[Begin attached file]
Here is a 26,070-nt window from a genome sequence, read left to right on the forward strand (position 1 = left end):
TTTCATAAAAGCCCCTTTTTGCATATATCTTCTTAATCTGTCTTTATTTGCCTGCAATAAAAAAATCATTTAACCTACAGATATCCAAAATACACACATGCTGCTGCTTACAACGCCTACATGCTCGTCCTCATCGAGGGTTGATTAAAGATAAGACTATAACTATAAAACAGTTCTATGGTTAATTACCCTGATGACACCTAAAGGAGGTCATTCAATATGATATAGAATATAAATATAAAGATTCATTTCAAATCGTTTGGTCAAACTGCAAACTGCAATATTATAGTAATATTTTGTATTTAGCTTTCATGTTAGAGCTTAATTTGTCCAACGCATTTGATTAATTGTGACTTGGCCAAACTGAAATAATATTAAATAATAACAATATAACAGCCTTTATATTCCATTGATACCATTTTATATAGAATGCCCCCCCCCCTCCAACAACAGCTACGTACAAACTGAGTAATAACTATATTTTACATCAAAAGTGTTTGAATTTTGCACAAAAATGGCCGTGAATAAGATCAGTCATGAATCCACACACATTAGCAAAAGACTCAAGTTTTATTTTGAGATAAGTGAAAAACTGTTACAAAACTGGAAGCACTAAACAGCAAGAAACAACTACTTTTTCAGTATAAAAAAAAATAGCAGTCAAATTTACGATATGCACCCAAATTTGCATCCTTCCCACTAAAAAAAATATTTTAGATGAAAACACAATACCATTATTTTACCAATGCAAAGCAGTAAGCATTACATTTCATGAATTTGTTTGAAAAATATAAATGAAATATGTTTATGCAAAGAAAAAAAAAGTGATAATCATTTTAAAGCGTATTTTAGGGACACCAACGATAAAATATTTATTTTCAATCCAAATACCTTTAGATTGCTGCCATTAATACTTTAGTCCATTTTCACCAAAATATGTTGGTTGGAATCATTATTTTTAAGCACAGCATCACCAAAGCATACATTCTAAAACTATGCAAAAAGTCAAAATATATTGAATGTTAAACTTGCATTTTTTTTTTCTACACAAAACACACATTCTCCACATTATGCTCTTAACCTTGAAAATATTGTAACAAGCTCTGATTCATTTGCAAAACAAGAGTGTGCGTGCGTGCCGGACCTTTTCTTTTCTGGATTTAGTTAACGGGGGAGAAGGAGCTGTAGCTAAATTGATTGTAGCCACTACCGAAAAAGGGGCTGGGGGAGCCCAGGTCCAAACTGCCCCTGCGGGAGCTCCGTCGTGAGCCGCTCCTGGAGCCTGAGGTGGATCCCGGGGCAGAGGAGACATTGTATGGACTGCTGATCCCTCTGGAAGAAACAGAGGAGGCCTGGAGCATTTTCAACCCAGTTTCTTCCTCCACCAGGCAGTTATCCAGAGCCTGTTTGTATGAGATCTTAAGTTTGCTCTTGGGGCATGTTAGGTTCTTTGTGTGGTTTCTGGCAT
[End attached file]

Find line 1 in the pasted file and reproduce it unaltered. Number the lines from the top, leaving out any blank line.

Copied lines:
Here is a 26,070-nt window from a genome sequence, read left to right on the forward strand (position 1 = left end):